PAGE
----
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Matthew F. Asher, David J. Tolhurst, Tom Troscianko, Iain D. Gilchrist; Regional effects of clutter on human target detection performance. Journal of Vision 2013;13(5):25. doi: https://doi.org/10.1167/13.5.25.
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© ARVO (1962-2015); The Authors (2016-present)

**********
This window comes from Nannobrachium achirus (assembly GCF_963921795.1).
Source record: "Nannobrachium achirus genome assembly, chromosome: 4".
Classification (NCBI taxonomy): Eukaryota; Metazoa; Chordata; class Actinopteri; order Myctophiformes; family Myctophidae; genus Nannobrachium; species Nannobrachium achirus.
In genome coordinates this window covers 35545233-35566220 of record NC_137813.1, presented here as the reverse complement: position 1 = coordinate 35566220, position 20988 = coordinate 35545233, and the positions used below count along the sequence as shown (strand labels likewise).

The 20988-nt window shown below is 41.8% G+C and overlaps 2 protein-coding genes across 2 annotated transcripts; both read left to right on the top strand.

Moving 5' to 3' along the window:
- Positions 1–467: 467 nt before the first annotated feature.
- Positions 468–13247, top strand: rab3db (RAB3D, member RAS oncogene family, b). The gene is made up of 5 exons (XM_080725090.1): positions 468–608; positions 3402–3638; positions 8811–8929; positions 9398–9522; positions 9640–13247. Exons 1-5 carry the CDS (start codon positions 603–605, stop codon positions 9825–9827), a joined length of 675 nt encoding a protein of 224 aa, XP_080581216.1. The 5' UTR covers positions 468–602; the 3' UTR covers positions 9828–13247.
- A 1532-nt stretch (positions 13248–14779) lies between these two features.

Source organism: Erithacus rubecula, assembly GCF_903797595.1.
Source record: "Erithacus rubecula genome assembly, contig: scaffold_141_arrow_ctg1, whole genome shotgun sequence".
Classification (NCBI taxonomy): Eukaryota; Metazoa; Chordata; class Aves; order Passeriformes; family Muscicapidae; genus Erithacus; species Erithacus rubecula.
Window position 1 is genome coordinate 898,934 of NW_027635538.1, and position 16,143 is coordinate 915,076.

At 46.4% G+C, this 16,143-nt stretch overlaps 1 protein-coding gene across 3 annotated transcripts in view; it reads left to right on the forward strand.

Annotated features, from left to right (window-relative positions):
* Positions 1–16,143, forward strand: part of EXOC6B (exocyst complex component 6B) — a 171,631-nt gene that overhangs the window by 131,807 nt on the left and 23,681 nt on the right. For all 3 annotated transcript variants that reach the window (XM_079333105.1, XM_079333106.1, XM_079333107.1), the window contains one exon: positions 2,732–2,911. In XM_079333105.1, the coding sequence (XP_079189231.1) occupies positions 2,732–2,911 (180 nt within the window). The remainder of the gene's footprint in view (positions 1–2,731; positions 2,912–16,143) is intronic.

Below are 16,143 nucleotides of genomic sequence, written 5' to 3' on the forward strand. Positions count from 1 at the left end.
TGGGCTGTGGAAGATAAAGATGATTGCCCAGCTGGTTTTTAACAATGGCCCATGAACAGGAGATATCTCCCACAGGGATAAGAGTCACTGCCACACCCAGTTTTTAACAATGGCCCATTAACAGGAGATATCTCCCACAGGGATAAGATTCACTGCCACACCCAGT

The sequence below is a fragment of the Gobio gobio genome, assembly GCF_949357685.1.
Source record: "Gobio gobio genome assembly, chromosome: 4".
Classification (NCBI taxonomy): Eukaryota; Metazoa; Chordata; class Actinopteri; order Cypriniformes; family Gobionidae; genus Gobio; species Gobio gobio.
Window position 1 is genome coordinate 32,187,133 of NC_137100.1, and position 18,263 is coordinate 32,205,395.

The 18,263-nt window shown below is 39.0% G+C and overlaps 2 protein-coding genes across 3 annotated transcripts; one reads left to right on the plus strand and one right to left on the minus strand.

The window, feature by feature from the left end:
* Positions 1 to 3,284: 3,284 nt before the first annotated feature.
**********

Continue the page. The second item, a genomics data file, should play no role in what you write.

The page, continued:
Clutter is something that is encountered in everyday life, from a messy desk to a crowded street. Such clutter may interfere with our ability to search for objects in such environments, like our car keys or the person we are trying to meet. A number of computational models of clutter have been proposed and shown to work well for artificial and other simplified scene search tasks. In this paper, we correlate the performance of different models of visual clutter to human performance in a visual search task using natural scenes. The models we evaluate are Feature Congestion (Rosenholtz, Li, & Nakano, 2007), Sub-band Entropy (Rosenholtz et al., 2007), Segmentation (Bravo & Farid, 2008), and Edge Density (Mack & Oliva, 2004) measures. The correlations were performed across a range of target-centered subregions to produce a correlation profile, indicating the scale at which clutter was affecting search performance. Overall clutter was rather weakly correlated with performance (r ≈ 0.2). However, different measures of clutter appear to reflect different aspects of the search task: correlations with Feature Congestion are greatest for the actual target patch, whereas the Sub-band Entropy is most highly correlated in a region 12° × 12° centered on the target.
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